Helping clinicians deliver consistent HIV prevention counseling to their HIV-infected patients.
Published Web Locationhttps://www.tandfonline.com/doi/full/10.1080/09540121.2012.722187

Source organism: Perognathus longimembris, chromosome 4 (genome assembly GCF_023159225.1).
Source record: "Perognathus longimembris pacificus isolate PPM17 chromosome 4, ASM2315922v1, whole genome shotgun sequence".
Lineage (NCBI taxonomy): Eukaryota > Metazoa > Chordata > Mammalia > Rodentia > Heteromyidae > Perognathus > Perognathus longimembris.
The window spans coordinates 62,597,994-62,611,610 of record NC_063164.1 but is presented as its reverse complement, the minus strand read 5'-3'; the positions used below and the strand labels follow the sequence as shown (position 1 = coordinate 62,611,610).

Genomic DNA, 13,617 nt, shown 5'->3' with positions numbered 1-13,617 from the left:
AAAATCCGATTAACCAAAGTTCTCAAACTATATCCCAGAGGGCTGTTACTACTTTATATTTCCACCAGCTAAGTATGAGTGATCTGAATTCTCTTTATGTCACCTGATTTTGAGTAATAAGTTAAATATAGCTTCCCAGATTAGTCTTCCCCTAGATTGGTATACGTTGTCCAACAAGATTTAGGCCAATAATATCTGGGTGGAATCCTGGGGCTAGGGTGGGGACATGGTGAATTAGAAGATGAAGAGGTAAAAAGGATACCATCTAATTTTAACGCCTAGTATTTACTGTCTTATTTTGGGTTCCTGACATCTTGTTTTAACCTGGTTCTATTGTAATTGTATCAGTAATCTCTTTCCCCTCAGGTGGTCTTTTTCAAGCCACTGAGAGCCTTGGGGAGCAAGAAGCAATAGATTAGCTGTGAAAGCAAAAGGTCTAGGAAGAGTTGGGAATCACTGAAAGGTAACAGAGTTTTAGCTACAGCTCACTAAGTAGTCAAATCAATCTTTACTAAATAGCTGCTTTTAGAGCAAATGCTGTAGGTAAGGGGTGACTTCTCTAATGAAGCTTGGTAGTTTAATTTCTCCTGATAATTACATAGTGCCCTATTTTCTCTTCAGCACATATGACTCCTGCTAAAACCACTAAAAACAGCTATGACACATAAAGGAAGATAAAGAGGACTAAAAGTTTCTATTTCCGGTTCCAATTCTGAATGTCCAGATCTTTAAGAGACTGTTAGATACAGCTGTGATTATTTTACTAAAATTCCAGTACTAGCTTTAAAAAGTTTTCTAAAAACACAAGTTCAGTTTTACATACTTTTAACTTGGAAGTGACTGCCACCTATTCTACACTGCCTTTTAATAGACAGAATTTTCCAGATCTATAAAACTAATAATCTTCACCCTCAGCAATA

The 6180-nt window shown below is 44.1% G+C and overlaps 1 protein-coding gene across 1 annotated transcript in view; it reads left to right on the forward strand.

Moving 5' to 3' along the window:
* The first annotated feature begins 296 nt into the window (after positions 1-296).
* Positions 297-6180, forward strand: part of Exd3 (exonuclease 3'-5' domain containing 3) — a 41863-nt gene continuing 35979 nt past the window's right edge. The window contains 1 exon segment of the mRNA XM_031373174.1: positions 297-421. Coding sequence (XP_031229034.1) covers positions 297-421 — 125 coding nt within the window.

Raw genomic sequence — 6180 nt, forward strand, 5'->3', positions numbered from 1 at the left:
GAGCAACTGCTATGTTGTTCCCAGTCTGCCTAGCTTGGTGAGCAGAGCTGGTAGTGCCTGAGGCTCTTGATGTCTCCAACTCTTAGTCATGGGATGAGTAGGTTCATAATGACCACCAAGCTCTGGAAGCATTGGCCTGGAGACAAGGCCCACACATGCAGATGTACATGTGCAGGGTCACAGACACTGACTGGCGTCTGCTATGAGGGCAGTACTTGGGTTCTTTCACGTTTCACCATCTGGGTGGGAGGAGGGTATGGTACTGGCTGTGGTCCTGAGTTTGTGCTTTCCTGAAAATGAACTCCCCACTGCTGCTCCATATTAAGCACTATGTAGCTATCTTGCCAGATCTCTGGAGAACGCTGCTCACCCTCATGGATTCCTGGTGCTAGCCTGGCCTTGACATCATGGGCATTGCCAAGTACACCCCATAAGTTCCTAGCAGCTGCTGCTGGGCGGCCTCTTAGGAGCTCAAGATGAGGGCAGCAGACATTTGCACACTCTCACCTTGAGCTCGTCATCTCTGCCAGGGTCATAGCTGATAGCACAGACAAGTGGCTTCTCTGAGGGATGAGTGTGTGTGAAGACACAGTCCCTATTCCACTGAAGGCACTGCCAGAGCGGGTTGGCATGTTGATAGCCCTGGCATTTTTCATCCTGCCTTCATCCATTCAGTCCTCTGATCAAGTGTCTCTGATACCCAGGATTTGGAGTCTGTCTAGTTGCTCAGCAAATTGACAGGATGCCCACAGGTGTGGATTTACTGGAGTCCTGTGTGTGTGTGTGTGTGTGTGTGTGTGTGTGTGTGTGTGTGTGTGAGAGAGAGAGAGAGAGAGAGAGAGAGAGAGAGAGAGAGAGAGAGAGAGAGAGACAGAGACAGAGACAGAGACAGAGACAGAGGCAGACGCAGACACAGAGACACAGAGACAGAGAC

The delivery of HIV risk assessment and behavioral counseling by clinicians in HIV clinical settings is one component in a comprehensive "positive prevention" strategy to help patients reduce their transmission risk behavior. Clinicians engage in behavioral prevention inconsistently, however, depending on whether patients are new to a practice or are established in regular care and on their attitudes and characteristics of their practices. We analyzed clinician reports of behavioral prevention delivered before and after participation in a large federal demonstration project of positive prevention interventions. The interventions that were part of this project were successful in increasing behavioral prevention among both new and returning patients. Prior to study interventions, clinicians reported counseling 69% of new patients and 52% of returning patients. In follow-up interviews 12 months after receiving training, clinicians reported delivering prevention messages to 5% more new patients and 9% of returning patients (both p<0.01). After 12 months, clinicians were more likely to engage in behavioral prevention if other providers in their sites were also involved. Clinicians agreeing that behavioral prevention was part of the clinic's mission were more likely to conduct it. The interventions were successful in mitigating the influence of provider attitudes precluding prevention delivery. Intervention strategies can help clinicians more consistently deliver behavioral prevention messages to their HIV-infected patients.